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MOA’s 8th Annual Memorial Candlelight Vigil

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  On Sunday, March 26, Malden Overcoming Addiction (MOA) hosted their 8th annual Candlelight Vigil to memorialize those individuals taken from all of us by the insidious disease of substance use disorder. An estimated 150 people gathered as a community to remember and honor the lives lost.

  As has become custom, the night began with a somber and slow walk from the steps of the Jenkins Auditorium at Malden High School around the corner on Ferry Street into the Malden High School Gallery area. Before embarking on the journey, MOA Board Vice President Dana Brown spoke to the attendees about the “ministry of presence”; that just being here tonight was a gift to families, friends, survivors and those continuing to do recovery work.

  Once the attendees were inside, Pastor Gerry Whetstone from Malden First Church of the Nazarene opened the ceremony with a prayer; Pastor Whetstone later closed the event with the well-known Serenity Prayer. The Pastor leads the Malden Warming Center and is a member of the City of Malden Opioid Task Force.

  Guests heard from Mayor Gary Christenson and State Senator Jason Lewis, two political giants in the recovery work happening in Malden and beyond. Each spoke of the great work being done by MOA. They recalled the lives lost and offered words of hope and encouragement to those left behind. Police Chief Glen Cronin spoke to the crowd about the partnerships and collaborations in Malden with police, fire, the Mayor’s Office and MOA working together to reduce stigma and help lead people to recovery resources. MOA Board President/City of Malden Addiction Recovery Resource Specialist Paul Hammersley offered words of comfort and solace to the silent audience.

  The power of the evening came in the form of storytelling as guests heard from parent Tracey Hunter, mother of Tremani Hunter – lost to substance use disorder two years ago. She delivered a gut-wrenching and powerful message of despair and then hope. Donnell Bailey spoke of his 14 months in recovery, while Kenny Gumes highlighted his more than 10 years in recovery. Each credited the resources available to them in their journey and the connections needed to be successful.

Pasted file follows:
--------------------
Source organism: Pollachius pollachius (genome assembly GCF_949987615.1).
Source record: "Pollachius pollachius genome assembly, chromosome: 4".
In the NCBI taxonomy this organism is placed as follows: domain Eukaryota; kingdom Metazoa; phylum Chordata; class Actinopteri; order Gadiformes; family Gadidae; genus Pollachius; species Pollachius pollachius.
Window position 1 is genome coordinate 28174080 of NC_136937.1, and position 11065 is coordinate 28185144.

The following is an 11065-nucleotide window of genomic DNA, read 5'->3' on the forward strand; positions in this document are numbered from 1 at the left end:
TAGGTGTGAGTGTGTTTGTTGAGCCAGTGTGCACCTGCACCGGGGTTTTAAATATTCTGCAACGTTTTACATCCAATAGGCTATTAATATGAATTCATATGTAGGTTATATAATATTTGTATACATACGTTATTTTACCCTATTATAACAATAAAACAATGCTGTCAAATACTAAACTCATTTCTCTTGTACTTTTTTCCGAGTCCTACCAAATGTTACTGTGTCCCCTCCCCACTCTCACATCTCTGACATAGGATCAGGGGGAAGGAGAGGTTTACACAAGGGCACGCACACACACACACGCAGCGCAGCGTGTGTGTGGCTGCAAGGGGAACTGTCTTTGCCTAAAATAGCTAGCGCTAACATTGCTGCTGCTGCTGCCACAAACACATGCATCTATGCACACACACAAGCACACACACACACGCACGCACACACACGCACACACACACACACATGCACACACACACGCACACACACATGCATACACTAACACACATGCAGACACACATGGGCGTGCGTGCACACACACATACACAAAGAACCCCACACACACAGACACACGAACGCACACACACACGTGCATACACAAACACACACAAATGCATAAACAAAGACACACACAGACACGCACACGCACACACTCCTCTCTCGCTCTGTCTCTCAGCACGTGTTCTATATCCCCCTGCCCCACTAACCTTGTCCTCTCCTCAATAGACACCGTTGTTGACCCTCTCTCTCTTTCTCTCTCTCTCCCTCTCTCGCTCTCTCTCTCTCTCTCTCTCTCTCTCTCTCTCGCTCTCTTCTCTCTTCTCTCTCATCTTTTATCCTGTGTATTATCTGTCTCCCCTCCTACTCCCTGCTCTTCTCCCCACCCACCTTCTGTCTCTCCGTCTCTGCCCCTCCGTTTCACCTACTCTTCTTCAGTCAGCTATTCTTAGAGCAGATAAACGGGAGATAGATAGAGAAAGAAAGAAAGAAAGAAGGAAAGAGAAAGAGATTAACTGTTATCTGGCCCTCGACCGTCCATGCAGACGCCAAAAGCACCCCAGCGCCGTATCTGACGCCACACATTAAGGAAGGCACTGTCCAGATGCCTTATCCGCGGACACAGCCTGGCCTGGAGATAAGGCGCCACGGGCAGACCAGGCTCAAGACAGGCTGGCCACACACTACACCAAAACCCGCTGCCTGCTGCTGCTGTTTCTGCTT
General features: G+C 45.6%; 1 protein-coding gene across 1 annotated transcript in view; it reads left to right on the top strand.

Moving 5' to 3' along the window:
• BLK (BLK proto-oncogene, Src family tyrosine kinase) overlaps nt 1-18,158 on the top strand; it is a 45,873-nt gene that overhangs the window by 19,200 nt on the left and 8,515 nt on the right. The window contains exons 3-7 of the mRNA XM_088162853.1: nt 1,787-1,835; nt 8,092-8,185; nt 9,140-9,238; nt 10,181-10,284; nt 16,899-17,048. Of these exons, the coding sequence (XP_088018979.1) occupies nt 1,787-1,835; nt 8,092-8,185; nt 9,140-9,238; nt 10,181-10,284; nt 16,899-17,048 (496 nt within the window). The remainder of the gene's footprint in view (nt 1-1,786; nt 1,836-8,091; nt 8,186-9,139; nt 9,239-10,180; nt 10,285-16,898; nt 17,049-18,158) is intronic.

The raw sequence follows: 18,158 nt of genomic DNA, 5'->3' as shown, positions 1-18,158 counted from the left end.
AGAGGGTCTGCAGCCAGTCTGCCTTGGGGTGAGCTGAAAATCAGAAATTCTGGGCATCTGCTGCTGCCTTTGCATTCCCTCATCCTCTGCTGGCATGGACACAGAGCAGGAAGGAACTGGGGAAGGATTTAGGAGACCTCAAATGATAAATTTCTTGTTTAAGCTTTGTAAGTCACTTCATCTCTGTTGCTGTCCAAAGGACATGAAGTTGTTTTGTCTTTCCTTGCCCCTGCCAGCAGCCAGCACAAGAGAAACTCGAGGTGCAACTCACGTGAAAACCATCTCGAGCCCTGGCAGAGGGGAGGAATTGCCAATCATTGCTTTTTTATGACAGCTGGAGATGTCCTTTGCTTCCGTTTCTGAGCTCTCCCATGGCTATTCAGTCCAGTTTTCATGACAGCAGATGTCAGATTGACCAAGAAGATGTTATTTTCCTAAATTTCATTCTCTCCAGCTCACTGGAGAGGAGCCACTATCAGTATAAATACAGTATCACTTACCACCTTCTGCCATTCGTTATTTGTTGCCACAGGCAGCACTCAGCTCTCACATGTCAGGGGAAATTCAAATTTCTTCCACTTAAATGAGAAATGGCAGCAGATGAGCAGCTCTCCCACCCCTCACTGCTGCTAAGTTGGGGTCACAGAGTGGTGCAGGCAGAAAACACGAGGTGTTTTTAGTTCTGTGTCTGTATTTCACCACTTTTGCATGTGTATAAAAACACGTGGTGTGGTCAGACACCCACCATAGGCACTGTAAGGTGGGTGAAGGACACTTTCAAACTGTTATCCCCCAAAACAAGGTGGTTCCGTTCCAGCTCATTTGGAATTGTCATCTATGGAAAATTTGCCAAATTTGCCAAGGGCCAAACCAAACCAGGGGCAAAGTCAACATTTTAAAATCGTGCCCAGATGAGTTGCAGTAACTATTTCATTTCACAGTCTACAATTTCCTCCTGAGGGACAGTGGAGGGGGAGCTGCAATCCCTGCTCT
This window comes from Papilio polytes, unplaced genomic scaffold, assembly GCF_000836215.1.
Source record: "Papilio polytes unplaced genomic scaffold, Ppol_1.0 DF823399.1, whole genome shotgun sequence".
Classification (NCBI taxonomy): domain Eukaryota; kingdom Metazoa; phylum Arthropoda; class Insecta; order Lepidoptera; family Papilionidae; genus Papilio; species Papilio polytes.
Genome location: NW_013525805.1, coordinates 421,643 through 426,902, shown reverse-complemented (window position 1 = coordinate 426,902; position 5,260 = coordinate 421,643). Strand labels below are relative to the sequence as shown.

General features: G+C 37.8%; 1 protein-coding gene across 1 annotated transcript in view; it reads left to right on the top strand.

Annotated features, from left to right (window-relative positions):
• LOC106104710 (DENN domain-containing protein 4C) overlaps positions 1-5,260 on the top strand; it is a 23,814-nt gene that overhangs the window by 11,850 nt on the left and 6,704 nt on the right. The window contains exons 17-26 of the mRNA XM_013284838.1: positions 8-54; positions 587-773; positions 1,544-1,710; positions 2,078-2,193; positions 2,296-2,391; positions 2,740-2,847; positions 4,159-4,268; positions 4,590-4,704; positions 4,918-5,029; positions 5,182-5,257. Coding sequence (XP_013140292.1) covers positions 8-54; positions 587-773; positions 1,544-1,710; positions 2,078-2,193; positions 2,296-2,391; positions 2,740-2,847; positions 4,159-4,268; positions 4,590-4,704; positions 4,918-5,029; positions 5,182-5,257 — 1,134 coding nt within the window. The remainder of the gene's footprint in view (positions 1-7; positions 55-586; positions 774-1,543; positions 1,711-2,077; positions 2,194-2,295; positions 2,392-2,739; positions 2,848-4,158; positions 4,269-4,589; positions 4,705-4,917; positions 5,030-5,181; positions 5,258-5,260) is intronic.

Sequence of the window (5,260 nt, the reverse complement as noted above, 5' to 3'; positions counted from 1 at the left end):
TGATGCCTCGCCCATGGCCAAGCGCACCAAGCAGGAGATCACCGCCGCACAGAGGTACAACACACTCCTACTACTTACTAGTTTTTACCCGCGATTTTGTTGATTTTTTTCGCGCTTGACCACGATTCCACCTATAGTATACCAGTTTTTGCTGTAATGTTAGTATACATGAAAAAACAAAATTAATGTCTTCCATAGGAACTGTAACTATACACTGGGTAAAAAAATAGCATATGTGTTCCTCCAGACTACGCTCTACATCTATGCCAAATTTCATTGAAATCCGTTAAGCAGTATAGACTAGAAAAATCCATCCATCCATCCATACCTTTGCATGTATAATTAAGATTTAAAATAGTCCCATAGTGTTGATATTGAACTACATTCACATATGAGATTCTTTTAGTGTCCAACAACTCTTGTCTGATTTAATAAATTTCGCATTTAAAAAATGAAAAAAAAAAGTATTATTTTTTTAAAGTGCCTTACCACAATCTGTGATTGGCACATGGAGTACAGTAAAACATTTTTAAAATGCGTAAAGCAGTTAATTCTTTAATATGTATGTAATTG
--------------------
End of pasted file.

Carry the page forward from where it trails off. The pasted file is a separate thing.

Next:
MOA members and Recovery Coaches read the names of the victims; in the background photos of those lost slowly scrolled through a giant screen. As each name was read, Fire Chief Bill Sullivan rang the Fire Department Bell – one note for each soul. The evening ended with Andrea Tracey singing “Amazing Grace.”

  MOA member/Recovery Coach Suzie Jesalonis said about the night, “The powerful stories from all the speakers still sends chills up my spine. It was really a spiritual experience that left us all in the audience speechless; very memorable. The singer ending the night singing ‘Amazing Grace’ was AMAZING and I still hear her in my mind singing. Amazing night for all to remember.”

  Malden Overcoming Addiction would like to thank everyone who contributed to the event. We remain committed to erasing the stigma associated with substance use disorder and to bringing resources to those in need of help and support.

Pictured from left to right: Kady Smith, Bella Hammersley, Lisa Hammersley and MOA Board President/City of Malden Addiction Recovery Resource Specialist Paul Hammersley.
Every bag represented someone who has lost their battle with substance use disorder.
Andrea Tracey sang “Amazing Grace” to end the night.
Kenny Gumes shared his very powerful 10-year recovery journey.
Tracey Hunter shared her emotional story about losing her son, Tremani, two years ago.
It was a very emotional evening.
Around 150 folks came up in support of the Vigil.
State Senator Jason Lewis addressed the crowd.
Fire Chief Bill Sullivan, Police Chief Glenn Cronin and Pastor Gerry Whetstone are shown listening in support of a person’s recovery story.
Folks supported one of the speakers after hearing their story.
Mayor Gary Christenson brought greetings from the City of Malden.
Mayor Gary Christenson, Fire Chief Bill Sullivan, Police Chief Glenn Cronin and Paul and Lisa Hammersley led the way to begin the march.
Everyone gathered on the Malden High School steps before they marched around the school and into the courtyard.
MOA Vice President Dana Brown addressed the crowd before the event began.

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